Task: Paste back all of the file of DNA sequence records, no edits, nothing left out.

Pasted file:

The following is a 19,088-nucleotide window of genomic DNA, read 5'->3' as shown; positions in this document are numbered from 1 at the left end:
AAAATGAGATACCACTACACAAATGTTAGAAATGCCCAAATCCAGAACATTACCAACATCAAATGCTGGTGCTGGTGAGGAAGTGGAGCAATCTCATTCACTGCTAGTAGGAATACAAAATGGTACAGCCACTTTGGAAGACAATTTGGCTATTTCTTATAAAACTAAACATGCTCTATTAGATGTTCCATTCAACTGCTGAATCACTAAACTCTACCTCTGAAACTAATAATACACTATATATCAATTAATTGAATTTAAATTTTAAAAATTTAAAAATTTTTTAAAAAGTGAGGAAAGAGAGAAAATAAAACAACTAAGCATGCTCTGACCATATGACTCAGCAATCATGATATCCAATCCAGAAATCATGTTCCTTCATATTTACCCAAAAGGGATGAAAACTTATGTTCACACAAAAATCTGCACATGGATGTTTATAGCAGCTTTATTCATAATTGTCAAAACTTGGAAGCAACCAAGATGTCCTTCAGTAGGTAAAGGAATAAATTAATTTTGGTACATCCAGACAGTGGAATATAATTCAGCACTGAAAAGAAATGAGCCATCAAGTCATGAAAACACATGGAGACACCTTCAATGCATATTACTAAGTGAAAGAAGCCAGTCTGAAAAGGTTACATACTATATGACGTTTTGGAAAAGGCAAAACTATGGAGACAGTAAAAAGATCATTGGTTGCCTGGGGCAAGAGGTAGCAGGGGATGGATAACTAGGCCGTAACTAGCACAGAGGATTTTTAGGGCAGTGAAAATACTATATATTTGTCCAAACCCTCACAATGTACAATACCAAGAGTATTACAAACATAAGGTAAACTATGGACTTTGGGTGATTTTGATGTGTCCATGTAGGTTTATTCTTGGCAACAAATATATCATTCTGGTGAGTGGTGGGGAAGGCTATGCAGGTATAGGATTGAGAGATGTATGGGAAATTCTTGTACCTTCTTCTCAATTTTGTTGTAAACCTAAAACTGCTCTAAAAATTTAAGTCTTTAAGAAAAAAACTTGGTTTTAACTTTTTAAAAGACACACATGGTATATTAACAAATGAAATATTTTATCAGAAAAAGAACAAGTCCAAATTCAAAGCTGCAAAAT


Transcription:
The following is a 19,088-nucleotide window of genomic DNA, read 5'->3' as shown; positions in this document are numbered from 1 at the left end:
AAAATGAGATACCACTACACAAATGTTAGAAATGCCCAAATCCAGAACATTACCAACATCAAATGCTGGTGCTGGTGAGGAAGTGGAGCAATCTCATTCACTGCTAGTAGGAATACAAAATGGTACAGCCACTTTGGAAGACAATTTGGCTATTTCTTATAAAACTAAACATGCTCTATTAGATGTTCCATTCAACTGCTGAATCACTAAACTCTACCTCTGAAACTAATAATACACTATATATCAATTAATTGAATTTAAATTTTAAAAATTTAAAAATTTTTTAAAAAGTGAGGAAAGAGAGAAAATAAAACAACTAAGCATGCTCTGACCATATGACTCAGCAATCATGATATCCAATCCAGAAATCATGTTCCTTCATATTTACCCAAAAGGGATGAAAACTTATGTTCACACAAAAATCTGCACATGGATGTTTATAGCAGCTTTATTCATAATTGTCAAAACTTGGAAGCAACCAAGATGTCCTTCAGTAGGTAAAGGAATAAATTAATTTTGGTACATCCAGACAGTGGAATATAATTCAGCACTGAAAAGAAATGAGCCATCAAGTCATGAAAACACATGGAGACACCTTCAATGCATATTACTAAGTGAAAGAAGCCAGTCTGAAAAGGTTACATACTATATGACGTTTTGGAAAAGGCAAAACTATGGAGACAGTAAAAAGATCATTGGTTGCCTGGGGCAAGAGGTAGCAGGGGATGGATAACTAGGCCGTAACTAGCACAGAGGATTTTTAGGGCAGTGAAAATACTATATATTTGTCCAAACCCTCACAATGTACAATACCAAGAGTATTACAAACATAAGGTAAACTATGGACTTTGGGTGATTTTGATGTGTCCATGTAGGTTTATTCTTGGCAACAAATATATCATTCTGGTGAGTGGTGGGGAAGGCTATGCAGGTATAGGATTGAGAGATGTATGGGAAATTCTTGTACCTTCTTCTCAATTTTGTTGTAAACCTAAAACTGCTCTAAAAATTTAAGTCTTTAAGAAAAAAACTTGGTTTTAACTTTTTAAAAGACACACATGGTATATTAACAAATGAAATATTTTATCAGAAAAAGAACAAGTCCAAATTCAAAGCTGCAAAAT